An increasing number of news outlets are aggressively partisan in their coverage of political affairs. The press itself is frequently a source of contention, with conservatives and liberals alike accusing the media of bias. The appearance of enhanced polarization is driven to some degree by the growing influence of all-news cable television channels and blogs, many of which display an obvious editorial slant. The popularity of talk-radio shows, whose hosts are primarily conservative, has also played an important role in media polarization. Nonetheless, most U.S. newspapers make a serious effort to keep a wall of separation between news reporting, commentary, and editorials. The trend toward fewer family-owned newspapers and more newspapers under corporate control has contributed to a less partisan, if blander, editorial tone.
The Obama administration has come under fire for effectively limiting journalistic access to federal officials, as well as official events. The president held fewer press conferences in his first term than did his predecessors, and favors interviews with friendly media to present his perspective to the public. Journalists have also complained of an environment in which officials are less likely to discuss policy issues with reporters than during previous administrations. In late 2013, the White House Correspondents’ Association, with the support of most major U.S. media outlets, sent a letter to the White House protesting new restrictions on photographers covering the presidency. The letter documented numerous occasions on which photojournalists were barred from covering the president’s activities, only to have the White House release “official” photographs of its own. Given that the rationale for barring press photographers is that the events in question are private, the release of official photographs is troubling.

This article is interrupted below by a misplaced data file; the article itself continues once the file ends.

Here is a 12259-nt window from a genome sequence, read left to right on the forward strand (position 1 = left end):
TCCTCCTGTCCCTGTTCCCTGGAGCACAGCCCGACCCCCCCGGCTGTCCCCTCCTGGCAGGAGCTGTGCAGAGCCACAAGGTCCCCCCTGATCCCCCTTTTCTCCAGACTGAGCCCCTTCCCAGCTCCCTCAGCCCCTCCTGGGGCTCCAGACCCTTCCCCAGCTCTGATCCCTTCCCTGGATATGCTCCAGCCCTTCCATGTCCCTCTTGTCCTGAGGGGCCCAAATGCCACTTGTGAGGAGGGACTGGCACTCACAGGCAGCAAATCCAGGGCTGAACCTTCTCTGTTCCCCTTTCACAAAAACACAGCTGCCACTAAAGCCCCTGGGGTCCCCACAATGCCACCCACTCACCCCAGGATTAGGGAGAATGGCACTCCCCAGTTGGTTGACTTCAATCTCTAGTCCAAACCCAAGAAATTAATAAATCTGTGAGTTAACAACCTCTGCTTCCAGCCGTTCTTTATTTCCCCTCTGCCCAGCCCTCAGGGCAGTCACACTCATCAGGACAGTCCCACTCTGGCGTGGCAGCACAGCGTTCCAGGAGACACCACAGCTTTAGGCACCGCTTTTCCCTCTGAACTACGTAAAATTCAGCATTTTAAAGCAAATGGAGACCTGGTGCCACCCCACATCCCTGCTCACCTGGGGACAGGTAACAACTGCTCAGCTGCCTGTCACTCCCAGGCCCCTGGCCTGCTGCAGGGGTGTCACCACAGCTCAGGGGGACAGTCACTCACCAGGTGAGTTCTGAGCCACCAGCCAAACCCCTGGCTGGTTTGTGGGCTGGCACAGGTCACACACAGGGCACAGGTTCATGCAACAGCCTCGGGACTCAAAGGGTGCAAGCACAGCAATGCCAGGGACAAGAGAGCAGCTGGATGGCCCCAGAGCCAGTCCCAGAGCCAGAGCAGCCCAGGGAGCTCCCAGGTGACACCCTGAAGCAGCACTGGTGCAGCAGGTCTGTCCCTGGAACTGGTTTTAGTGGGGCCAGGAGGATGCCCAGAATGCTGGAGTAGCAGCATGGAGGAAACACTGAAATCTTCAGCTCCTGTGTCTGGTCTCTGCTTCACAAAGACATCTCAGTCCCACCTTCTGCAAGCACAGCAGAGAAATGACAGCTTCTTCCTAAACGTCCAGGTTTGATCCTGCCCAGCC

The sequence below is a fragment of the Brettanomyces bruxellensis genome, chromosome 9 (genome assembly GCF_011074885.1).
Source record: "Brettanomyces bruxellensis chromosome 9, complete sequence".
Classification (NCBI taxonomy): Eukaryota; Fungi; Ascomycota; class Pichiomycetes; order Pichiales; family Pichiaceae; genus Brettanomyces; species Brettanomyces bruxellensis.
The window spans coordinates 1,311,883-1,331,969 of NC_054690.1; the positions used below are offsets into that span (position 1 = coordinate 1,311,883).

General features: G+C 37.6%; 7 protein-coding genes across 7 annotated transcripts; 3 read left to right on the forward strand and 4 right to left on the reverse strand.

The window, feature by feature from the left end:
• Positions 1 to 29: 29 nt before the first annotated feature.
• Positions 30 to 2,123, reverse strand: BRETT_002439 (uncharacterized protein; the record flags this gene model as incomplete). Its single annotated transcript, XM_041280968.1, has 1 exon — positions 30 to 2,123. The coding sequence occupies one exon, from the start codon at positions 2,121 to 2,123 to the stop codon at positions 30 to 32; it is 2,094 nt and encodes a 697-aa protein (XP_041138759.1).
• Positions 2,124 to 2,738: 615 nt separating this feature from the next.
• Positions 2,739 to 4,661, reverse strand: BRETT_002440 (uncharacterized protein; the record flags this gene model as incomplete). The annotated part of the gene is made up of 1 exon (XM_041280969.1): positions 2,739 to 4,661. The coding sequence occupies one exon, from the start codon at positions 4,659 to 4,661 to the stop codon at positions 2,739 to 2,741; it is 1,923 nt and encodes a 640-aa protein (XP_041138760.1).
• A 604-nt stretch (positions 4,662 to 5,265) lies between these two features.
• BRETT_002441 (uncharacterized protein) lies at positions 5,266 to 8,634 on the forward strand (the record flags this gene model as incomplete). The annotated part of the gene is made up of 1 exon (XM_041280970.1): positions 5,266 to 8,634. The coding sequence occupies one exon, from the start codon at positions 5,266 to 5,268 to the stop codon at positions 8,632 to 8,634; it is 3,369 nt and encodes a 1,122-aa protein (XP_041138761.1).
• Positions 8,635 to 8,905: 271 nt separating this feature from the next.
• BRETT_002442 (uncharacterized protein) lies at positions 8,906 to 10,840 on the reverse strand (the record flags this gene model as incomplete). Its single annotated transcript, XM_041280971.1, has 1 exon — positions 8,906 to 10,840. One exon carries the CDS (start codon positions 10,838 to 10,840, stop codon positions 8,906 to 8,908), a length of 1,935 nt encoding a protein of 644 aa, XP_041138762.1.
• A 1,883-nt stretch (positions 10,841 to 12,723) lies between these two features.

Since the terrorist attacks of 2001, the courts have adjudicated a number of requests by journalists who seek reporting access to proceedings and facilities related to counterterrorism. For example, the federal judiciary has been asked to rule on reporters’ access to the military detention facility at Guantanamo Bay, where over 100 detainees associated with counterterrorism efforts or the war in Afghanistan continue to be held. In early 2013, a military judge denied a request for television coverage of the Guantanamo Bay war crimes trial of five individuals for their connections to the 2001 attacks. Journalists who have attempted to cover routine events or conditions at Guantanamo have noted increased restrictions on their ability to do so. Also during 2013, controversy surrounded the coverage of the court martial of Chelsea Manning at Fort Meade, Maryland; public access to the legal documents of the case was blocked, and a ban was imposed on mobile phones and recording equipment in the courtroom during trial proceedings. Furthermore, while 350 journalists filed for accreditation to cover the trial, only 70 were approved. In a move greeted with “qualified satisfaction” by media watchdogs, the trial judge allowed two private stenographers to record the proceedings.